Ariel Gore


| November/December 2000

'I want to see ugly people in movies and TV.
I want to see fat people and quirky people.'

Ariel Gore's transformation from globetrotting teen to the hippest of mamas reads like a movie script about a Gen-X slacker following her bliss to unlikely success. The plot in a nutshell: While traveling around the world, the scruffy 19-year-old discovers she is pregnant; gives birth to a daughter, Maia, in Europe; returns home a single mother; goes on welfare; launches the feisty parenting zine Hip Mama; scores a major book contract complete with a $100,000 advance; debates House Speaker Newt Gingrich on MTV; launches hipmama.com; gains legions of appreciative fans.

During the busy decade since her daughter's birth, Gore, 30, has also grown from a politically active but engagingly naive teen mom to a well-respected alternative parenting guru. It's not a role she aspired to. 'I always thought of myself as just one mama out there looking for everybody else's opinion,' she says, 'but then I got older and people started listening to what I had to say.' Gore's latest book, The Mother Trip: Hip Mama's Guide to Staying Sane in the Chaos of Motherhood (Seal), firmly establishes her newfound status as an expert in a series of essays on the joys and challenges of raising children. She spoke to senior editor Andy Steiner from her home in Portland, Oregon.

What are your favorite children's books? Do you have any favorites from your childhood?
When I was a kid it was all about Madeline and Babar, then Shel Silverstein, Beverly Cleary, and Judy Blume, and finally Maya Angelou and the diaries of AnaÔs Nin. But, honestly, I didn't read that much as a kid. You always hear about writers being these people who were devouring Shakespeare at age 4, but that wasn't me. I came to writing not as a huge reader, but as someone who had trouble talking and needed another way to express myself. My favorite children's books as a mama have been the works of Dr. Seuss and The Little Prince. For preteens there's Spilling Open: The Art of Becoming Yourself by Sabrina Ward Harrison, The Legacy of Luna by Julia Butterfly Hill, and The Melancholy Death of Oyster Boy & Other Stories by Tim Burton. I also like All Round, an amazing children's magazine out of Denver.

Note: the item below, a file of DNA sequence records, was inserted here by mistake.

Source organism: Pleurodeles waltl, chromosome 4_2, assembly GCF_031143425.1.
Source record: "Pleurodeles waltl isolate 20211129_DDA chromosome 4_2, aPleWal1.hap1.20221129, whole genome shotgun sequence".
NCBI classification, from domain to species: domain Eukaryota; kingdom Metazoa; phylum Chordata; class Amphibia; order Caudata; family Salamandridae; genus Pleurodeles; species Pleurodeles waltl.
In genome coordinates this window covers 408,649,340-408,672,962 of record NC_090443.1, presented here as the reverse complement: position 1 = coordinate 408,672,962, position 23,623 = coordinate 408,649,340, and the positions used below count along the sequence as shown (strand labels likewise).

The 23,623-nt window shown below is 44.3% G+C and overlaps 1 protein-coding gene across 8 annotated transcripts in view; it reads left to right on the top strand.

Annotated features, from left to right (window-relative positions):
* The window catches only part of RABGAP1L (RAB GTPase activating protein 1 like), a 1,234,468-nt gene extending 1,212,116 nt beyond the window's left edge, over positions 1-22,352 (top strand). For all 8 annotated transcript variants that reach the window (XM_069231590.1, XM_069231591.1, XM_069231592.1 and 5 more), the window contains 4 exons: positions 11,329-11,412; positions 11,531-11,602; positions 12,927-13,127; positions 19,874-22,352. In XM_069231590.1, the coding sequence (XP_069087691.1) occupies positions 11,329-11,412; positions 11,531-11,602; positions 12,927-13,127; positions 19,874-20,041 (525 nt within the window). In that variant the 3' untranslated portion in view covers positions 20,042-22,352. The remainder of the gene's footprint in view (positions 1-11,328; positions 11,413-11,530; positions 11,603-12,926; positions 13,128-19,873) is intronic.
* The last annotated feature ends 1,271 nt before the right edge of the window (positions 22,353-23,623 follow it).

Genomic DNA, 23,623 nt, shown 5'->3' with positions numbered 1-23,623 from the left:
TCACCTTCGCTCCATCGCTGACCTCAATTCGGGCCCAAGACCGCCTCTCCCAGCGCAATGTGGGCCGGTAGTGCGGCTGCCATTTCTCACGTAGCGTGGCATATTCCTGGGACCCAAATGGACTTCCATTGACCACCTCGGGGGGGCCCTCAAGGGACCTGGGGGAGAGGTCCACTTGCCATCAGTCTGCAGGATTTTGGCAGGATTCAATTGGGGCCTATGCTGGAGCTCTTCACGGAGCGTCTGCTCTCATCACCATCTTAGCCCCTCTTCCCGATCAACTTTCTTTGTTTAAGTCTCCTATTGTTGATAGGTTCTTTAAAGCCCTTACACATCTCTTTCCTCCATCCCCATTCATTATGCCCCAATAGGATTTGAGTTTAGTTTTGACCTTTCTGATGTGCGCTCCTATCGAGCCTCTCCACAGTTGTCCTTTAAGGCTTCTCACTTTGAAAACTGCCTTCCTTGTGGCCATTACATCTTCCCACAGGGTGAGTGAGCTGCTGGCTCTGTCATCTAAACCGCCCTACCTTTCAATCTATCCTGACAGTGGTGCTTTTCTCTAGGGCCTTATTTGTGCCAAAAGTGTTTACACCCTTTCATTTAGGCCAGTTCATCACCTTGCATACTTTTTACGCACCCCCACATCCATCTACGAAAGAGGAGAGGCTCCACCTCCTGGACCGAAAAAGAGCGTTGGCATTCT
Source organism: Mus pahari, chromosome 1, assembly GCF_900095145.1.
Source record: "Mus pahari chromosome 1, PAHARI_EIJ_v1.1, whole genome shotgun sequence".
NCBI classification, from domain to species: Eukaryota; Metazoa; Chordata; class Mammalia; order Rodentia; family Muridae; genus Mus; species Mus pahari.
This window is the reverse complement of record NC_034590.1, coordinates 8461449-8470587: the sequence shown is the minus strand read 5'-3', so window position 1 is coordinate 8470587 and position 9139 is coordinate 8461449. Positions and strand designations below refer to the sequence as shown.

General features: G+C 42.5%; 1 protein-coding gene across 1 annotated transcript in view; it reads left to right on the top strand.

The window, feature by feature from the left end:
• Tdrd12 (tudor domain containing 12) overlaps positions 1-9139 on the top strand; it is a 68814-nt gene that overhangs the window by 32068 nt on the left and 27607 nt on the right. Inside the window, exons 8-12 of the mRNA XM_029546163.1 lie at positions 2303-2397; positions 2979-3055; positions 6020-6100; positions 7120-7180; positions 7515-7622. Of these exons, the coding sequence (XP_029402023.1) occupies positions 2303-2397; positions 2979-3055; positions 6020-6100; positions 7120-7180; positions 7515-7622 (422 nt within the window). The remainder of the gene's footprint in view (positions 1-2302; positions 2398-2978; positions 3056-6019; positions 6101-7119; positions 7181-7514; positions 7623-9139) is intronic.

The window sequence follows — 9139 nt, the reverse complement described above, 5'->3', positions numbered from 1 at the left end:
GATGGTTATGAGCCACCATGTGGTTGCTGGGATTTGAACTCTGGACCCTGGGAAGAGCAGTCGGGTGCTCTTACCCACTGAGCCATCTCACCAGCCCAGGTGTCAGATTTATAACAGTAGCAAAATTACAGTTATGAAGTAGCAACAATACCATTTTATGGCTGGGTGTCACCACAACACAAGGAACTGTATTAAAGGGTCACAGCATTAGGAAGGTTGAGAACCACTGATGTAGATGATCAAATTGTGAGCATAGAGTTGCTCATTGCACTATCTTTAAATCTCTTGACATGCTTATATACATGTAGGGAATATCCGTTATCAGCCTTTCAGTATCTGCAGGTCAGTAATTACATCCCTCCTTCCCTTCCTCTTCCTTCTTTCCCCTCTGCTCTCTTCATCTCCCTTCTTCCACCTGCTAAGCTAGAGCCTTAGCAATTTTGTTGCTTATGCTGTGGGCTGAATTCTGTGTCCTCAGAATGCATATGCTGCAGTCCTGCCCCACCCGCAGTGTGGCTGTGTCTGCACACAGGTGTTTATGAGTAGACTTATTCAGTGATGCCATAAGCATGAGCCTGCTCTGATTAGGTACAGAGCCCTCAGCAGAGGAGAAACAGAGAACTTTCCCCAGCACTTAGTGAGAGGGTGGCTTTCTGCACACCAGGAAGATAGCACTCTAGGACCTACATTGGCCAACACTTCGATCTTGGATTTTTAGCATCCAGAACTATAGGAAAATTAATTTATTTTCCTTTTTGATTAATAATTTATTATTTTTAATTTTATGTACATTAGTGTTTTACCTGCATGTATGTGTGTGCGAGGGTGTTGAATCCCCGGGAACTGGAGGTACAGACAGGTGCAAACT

Is there anything you think children shouldn't be allowed to read?
Kids have a hard time processing a lot of sexual content. Narratives that mix sex with violence, or pleasure with punishment, like those in the Bible, are also not cool with me. It's difficult when adult material is packaged as a comic book or marketed to kids, but usually grown-up stuff isn't presented in a way that interests my daughter. TV and other visual media are more difficult, because they draw children in and throw images at them that they may not be able to deal with.



So is there anything on TV that's OK for kids?
I like Doug, on Nickelodeon. Maia likes to watch So Weird and Caitlin's Way, and we sometimes watch Ally McBeal. I wouldn't argue that it's a pro-feminist show, and I know she wears those short skirts and everything, but it's fun and my daughter likes it.

What do you think of Dr. Laura Schlessinger?
I didn't know much about her until my last book tour, when people kept repeating her slogan--'I'm my kid's mom'--as a joke. I didn't get it. So I got her latest book just to educate myself. I couldn't read the whole thing. It was too scary. It's not just that she's praising stay-at-home moms. I could handle that. It's that she's really hateful to everyone else. If you're poor or a single mom or gay or ever had an abortion, that's it for you. You're going to hell.